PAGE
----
Rolling Stones & Catching Beetles
Originally appears in the Fall 2016 issue
“COLOR THE WHOLE WORLD BLACK. Color the whole world black. Color everything black!” No, these are not the exact words that Mick Jagger and Keith Richards penned into a famous rock song, nor are the singers referring to the ominous notion of blotting the sun from the sky. In fact, their meaning was quite the opposite when I heard them one afternoon during Forest Aftercare. But, aside from mere content, they do share another strong similarity with The Rolling Stones – singing and dancing. Allow me to elaborate. Out in the forest, after school, those exact words arose, organically, into a unique, child-authored melodic chorus composed by five preschoolers as they explored the bewildering properties of coal. I watched, a bit stunned, as they danced around with little pitch-black hands drawing on every surface they could find; and I listened (with a bit of a smirk on my face) as they joyously sang out this gleeful new twist on a classic, somber (but totally rockin’) tune. I’m sure Mick would have approved.
Watching kids “color the whole world black” is just one awesome moment of many that I get to witness everyday as the founding director of the Forest Aftercare program at the Waldorf School of Baltimore. In this article, I will share some of the joys and challenges of starting this nature-based program in an established school setting. As you read on, bear in mind that by its very essence, a nature-based program is bound to be as unique and innovative as its purported subject: nature. In order for the program to be effective and flourish, it needs to be intimately connected to the land and community on which it centers itself. As such, my program in Baltimore is going to look very different than the one you create in your community. But there will be similarities, and as green teachers we share a mission: to connect ourselves and our students to the wonders of the natural world. Nature-based programs have plenty of common overlapping physical challenges (e.g. wasp stings, the notion of “bad” weather, etc.), but it is often communicating and justifying our noble mission to parents and administrators that is our most daunting task. Consider this article a primer to fuel your imagination and fire you up to advocate for and start your own nature-based program; as you will learn, the opportunities to do so are as bountiful as nature herself.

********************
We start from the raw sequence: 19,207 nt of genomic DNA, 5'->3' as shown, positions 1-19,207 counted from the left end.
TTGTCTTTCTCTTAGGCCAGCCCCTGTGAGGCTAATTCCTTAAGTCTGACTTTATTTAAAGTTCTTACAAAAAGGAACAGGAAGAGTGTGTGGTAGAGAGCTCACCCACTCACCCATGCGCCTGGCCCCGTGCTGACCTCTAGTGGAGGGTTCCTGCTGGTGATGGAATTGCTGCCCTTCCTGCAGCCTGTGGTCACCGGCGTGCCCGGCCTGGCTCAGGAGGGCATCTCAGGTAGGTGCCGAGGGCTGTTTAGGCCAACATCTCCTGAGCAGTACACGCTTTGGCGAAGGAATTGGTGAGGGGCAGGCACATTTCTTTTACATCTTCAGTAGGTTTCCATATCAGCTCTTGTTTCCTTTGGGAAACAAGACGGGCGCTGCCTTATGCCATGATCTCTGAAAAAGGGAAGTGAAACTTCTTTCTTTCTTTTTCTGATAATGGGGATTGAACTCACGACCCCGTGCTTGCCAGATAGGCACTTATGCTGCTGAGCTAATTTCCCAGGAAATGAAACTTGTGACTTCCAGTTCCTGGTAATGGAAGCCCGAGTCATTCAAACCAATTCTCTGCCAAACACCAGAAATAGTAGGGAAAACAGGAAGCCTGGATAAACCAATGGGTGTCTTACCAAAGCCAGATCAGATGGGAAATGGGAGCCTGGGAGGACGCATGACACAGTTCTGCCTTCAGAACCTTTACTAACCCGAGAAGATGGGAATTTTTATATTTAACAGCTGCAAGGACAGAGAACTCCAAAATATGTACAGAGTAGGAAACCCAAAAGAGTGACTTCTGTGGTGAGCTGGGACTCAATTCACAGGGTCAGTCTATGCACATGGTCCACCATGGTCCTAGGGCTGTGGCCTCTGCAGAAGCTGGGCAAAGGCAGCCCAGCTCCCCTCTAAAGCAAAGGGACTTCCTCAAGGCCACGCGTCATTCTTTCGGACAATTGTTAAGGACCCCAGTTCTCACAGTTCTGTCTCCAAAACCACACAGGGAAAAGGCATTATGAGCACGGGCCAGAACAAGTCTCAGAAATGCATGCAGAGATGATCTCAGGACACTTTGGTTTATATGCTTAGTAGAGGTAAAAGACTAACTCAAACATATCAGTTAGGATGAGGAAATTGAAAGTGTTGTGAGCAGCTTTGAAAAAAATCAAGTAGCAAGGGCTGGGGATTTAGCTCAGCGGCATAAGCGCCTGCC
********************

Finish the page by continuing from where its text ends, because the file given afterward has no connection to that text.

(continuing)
Waldorf education is based upon a unique philosophy that has been committed to developing the human being’s capacity to stand in right relation to the Earth for almost a century. The Waldorf School of Baltimore is lucky in that it’s an urban school that is embraced by forest on its south side. However, even with those unique facets in place, the forest was hardly used by the community – neither during nor after school. I started the Forest Aftercare program in September 2015, previous to that time the aftercare kids would spend their afternoons in the schoolyard on the playground equipment or inside doing the usual activities: playing, coloring, drawing, and reading. Now bear in mind, this little forest is by no means a pristine oasis brimming with an untouched natural history – in fact, it was once a dumping ground. To this day, it’s not uncommon to find broken glass (DANGER!), ceramic cups with cool patterns (SCORE!), jagged rusty machine parts (DANGER!), and the occasional baby doll head (SCORE!). It is largely for this reason that the school was hesitant to use it on a regular basis. But the trash issue was mostly solved by an afternoon woods cleanup with a few gloves, trash bags, and parents; and the rest continues to be mitigated by exploring how to assess risk with students (more on that later).
On an average day, about seventeen pre-kindergarten through 8th grade students of mixed race participate in the program which operates after school from 3:15pm to 6pm. When our red “Forest Flag” is flapping in the breeze (or frozen still), it indicates to parents that are picking up their children that we won’t be found in the school building or on the playground – we’re out exploring in the wild woods. And in those wild woods – with all its sensorial complexity and natural loose parts such as: sticks, stones, leaves, logs, and mud – students can have way more fun than they would if condemned to the human-tailored world of square rooms and adult-manufactured playthings. In the forest they have vines to swing on, stones to roll, beetles to collect, forts to build, and elaborate make-believe worlds to act out. But don’t get the wrong impression, time outdoors isn’t always easy and comfortable. It sometimes rains and during winter it’s often frigid, but these are mere physical obstacles; easily mitigated by the appropriate clothing. And, in truth, physical limitations often pale in comparison to imaginary ones. In Forest Aftercare, a good rainstorm simply provides a sensational backdrop; it doesn’t stop imaginary play, it only raises the stakes in the zombie apocalypse the students must thwart in order to save humanity.